The ethical theory of William James
Enteman, Willard F.
MetadataShow full item record
The problem for this thesis is primarily to determine if an ethical theory can be constructed for William James and, incidentally, to determine what relationship it bears to the rest of his philosophy. If the ethical theory is to be constructed, it must give some account for the place of reason in ethical decisions as well as some account of basic ethical principles. It is essential to deal with the problem of the place of reason in James's ethical theory before presenting the basic principles of his ethical theory because the solution of it makes the argument for the basic principles meaningful. James arrives at the conclusion that reason is limited. In criticizing the contrary position, which he calls intellectualism, James says that there are two epistemological maxims: know truth and avoid error. The latter, if strictly obeyed, might tend to turn one away from the truth needlessly, when it is within his grasp. James's final criticism of intellectualism is that it relies for its own foundation upon something more than reason. Intellectualism can only be asserted on the grounds of faith or volitional nature. Scepticism is criticized in the same manner by James. Scepticism is merely one act of the volitional nature laying down the law over all other acts of the volitional nature and saying that they are improper. Finally, James must exercise his own volitional nature in going beyond reason [TRUNCATED]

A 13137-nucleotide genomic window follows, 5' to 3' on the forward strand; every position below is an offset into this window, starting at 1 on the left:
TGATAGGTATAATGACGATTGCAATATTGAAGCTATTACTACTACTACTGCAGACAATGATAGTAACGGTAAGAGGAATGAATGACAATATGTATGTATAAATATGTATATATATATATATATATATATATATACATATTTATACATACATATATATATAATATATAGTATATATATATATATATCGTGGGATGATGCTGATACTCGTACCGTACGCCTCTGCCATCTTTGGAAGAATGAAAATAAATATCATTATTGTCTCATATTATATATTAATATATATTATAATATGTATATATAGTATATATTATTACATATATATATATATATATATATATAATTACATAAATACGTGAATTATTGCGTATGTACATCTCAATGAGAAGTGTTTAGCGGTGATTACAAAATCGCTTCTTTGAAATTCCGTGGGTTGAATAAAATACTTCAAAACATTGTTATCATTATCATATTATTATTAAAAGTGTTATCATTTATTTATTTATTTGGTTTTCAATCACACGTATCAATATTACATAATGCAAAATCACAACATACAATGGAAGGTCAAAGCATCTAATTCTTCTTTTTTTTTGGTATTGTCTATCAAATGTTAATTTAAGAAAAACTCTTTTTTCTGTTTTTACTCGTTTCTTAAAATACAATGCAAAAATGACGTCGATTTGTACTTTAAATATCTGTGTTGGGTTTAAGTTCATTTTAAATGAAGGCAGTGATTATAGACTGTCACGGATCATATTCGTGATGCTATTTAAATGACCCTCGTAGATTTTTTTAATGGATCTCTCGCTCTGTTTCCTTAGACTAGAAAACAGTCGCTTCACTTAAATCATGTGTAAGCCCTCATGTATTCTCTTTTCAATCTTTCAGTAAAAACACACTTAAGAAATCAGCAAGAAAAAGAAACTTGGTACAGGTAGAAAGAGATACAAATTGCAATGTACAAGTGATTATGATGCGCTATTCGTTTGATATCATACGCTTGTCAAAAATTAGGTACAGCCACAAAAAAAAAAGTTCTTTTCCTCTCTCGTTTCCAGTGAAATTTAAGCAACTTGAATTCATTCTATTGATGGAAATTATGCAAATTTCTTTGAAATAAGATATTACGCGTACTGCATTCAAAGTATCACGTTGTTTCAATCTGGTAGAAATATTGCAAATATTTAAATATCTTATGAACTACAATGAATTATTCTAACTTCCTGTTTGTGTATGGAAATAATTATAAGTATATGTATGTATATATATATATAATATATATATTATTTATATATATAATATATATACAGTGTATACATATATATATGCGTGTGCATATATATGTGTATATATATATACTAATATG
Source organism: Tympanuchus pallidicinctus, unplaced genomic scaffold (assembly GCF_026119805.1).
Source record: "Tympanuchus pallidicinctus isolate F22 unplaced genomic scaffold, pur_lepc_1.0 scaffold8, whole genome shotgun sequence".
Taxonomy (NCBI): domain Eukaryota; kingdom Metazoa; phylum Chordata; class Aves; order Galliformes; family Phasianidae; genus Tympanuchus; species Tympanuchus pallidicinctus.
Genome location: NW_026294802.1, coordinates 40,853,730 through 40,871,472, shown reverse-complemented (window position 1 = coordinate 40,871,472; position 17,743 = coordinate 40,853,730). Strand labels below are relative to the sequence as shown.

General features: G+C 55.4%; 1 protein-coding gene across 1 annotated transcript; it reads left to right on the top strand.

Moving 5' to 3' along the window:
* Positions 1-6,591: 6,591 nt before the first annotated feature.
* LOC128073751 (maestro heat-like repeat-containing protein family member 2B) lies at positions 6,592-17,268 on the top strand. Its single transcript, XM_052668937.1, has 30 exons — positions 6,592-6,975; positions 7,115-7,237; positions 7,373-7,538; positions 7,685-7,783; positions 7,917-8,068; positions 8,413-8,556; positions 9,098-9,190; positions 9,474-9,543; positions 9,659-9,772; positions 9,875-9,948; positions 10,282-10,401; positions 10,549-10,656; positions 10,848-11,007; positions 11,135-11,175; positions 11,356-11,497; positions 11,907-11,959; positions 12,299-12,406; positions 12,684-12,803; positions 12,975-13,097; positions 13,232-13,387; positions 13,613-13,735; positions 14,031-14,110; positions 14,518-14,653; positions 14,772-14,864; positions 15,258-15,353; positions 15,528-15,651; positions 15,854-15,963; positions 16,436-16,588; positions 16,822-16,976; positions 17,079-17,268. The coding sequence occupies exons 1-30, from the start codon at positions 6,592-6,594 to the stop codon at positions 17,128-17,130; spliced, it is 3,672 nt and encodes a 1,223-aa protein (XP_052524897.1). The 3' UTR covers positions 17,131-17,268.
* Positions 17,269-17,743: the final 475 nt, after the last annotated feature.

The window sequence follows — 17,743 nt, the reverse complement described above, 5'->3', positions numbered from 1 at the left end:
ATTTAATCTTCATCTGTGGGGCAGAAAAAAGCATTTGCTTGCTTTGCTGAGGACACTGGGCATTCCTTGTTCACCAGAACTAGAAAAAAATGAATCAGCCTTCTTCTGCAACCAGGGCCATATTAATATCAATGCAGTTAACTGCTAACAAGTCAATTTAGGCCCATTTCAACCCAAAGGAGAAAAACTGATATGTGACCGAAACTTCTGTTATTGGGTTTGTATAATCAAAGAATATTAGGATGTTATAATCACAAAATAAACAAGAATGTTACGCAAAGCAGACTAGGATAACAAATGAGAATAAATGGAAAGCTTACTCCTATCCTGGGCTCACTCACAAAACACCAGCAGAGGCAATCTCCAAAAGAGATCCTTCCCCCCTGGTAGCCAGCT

Thesis (M.A.)--Boston University
RightsBased on investigation of the BU Libraries' staff, this work is free of known copyright restrictions.